The father's career took a step upward when he created the poster for the 1963 Stanley Kramer movie "It's A Mad, Mad, Mad, Mad World, " placing his fevered vision before the eyes of millions.
The illustration is vintage Davis. More than a hundred characters stampede across the canvas, in a teeming mosh pit of humanity sprinkled with horses, dogs, bicycles, airplanes and other conveyances. There are dozens of recognizable caricatures in the crowd, including Spencer Tracy, Phil Silvers and Ethel Merman.
For the movie opening, "He brought us all into (Manhattan) in our Ford Country Squire station wagon, " remembers Jack III. "It was on Broadway, this billboard, four or five stories tall, with all these people chasing Spencer Tracy. That was quite a moment."
Not all the moments are memorable. Davis has illustrated many a forgettable ad for trade and in-flight magazines, selling rental cars and motel rooms. Describing a piece he was brainstorming last month for an energy industry publication, he said the story was intolerably dull, but -- what the heck -- a man's gotta eat.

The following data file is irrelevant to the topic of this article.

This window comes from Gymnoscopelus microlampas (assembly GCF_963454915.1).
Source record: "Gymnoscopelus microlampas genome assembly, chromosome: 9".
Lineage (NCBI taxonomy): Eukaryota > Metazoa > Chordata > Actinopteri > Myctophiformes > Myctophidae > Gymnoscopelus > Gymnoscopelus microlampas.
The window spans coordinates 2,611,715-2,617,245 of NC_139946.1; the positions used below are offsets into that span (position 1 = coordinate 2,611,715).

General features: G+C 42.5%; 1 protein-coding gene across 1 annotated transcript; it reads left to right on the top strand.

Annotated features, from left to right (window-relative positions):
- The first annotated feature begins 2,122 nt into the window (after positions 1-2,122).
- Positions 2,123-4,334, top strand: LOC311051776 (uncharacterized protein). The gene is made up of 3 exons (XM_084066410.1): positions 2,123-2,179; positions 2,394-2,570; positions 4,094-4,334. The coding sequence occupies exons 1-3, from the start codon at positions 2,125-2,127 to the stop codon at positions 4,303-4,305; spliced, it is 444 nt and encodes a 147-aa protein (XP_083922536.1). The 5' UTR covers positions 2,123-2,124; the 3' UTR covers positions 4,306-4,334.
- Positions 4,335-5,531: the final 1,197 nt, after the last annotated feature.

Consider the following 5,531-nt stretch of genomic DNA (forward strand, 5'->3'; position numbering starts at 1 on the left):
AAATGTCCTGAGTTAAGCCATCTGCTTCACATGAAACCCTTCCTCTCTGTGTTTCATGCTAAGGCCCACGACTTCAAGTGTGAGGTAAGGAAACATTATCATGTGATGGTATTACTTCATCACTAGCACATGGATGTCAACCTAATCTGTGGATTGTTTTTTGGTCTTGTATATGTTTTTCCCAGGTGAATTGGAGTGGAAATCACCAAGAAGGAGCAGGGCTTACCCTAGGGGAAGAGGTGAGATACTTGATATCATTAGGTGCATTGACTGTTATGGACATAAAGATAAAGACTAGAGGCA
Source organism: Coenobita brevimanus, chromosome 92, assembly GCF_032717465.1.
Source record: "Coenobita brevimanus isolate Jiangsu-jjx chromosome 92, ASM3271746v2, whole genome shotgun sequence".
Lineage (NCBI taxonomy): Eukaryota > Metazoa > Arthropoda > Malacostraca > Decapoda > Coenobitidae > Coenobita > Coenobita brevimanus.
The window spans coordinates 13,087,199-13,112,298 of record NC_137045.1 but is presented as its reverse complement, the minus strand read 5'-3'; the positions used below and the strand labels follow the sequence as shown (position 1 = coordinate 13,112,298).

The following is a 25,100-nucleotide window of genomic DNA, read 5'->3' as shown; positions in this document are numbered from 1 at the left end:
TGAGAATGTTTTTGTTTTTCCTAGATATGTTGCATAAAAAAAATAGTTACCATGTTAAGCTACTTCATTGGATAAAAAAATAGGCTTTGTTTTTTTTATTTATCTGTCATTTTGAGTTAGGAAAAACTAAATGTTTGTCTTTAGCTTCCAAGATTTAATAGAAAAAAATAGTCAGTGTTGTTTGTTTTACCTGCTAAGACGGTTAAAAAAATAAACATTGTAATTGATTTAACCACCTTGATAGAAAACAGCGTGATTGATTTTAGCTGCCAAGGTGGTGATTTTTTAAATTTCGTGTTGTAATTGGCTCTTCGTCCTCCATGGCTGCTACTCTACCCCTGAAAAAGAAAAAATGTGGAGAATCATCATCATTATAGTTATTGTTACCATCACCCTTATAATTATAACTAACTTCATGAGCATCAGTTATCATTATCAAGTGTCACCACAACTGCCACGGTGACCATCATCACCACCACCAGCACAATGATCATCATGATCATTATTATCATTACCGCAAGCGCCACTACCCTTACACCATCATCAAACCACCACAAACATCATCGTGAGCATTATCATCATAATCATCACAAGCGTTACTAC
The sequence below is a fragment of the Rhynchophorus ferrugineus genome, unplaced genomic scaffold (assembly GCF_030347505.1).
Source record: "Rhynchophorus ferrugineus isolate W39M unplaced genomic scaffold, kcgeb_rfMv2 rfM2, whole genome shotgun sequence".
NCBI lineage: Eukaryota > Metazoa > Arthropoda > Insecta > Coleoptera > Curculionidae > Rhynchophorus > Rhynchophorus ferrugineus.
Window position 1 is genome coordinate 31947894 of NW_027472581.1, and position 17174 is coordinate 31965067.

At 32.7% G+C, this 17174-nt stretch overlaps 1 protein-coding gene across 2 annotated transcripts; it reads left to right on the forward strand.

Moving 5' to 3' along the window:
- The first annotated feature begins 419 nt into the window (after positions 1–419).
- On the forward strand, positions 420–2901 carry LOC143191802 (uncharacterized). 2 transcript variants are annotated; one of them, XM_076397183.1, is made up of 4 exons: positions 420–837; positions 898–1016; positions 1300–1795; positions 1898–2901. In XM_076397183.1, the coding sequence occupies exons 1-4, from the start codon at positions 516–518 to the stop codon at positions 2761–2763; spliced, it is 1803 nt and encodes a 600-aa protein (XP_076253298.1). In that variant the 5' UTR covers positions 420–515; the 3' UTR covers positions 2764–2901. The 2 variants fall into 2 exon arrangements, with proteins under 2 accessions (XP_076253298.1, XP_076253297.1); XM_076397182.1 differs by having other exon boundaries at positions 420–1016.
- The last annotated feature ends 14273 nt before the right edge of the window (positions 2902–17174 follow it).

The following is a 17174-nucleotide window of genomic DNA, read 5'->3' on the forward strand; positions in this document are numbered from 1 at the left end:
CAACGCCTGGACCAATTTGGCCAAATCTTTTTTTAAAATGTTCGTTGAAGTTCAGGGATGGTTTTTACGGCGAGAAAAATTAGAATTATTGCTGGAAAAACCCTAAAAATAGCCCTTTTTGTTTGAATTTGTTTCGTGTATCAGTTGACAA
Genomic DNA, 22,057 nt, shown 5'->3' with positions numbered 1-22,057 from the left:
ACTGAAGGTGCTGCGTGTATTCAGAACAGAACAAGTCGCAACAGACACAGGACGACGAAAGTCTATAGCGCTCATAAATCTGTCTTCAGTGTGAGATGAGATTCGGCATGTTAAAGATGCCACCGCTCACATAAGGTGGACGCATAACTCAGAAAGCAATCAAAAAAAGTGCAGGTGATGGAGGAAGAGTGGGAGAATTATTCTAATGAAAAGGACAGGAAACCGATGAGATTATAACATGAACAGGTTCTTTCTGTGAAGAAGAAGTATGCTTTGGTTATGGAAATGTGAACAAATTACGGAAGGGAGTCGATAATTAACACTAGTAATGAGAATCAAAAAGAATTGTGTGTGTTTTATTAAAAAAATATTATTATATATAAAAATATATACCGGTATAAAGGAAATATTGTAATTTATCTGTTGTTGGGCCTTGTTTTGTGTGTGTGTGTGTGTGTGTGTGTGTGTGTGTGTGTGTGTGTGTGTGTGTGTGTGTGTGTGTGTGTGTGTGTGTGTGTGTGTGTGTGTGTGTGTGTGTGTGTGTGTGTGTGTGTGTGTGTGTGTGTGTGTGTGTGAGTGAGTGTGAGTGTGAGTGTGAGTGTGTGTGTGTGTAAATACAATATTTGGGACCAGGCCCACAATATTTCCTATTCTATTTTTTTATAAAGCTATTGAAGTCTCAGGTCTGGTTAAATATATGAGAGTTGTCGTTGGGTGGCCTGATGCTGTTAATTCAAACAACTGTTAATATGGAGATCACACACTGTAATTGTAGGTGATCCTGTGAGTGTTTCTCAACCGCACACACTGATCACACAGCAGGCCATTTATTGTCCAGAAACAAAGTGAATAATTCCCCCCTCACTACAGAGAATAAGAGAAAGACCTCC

"He cranks it out as fast as they need it to be cranked out, " says Hank Harrison, a Texas writer who has edited two large-format picture books on Davis, both out of print. "He doesn't put it all in a personal museum, he doesn't worry about that, he just goes on to the next piece."
Davis also doesn't worry about his blunders. He even frames some of them. On his studio wall is a caricature of Chris Evert drawn for a George Dickel ad campaign. Minor detail: Her racket is in the wrong hand. Evert didn't mind, because Davis turned her from a tennis star into a really stacked tennis star. She autographed the picture: "Thanks for making me a lefty and busty!!!"
Davis didn't move back to Georgia for almost 40 years, but cut him and he'd bleed UGA red (and India ink black). He'd return regularly for the Georgia-Florida game and has sketched hundreds of Dawg characters and other artwork for University of Georgia program covers, media guides and billboards. "He's been a Bulldog through and through, " says athletic director Vince Dooley.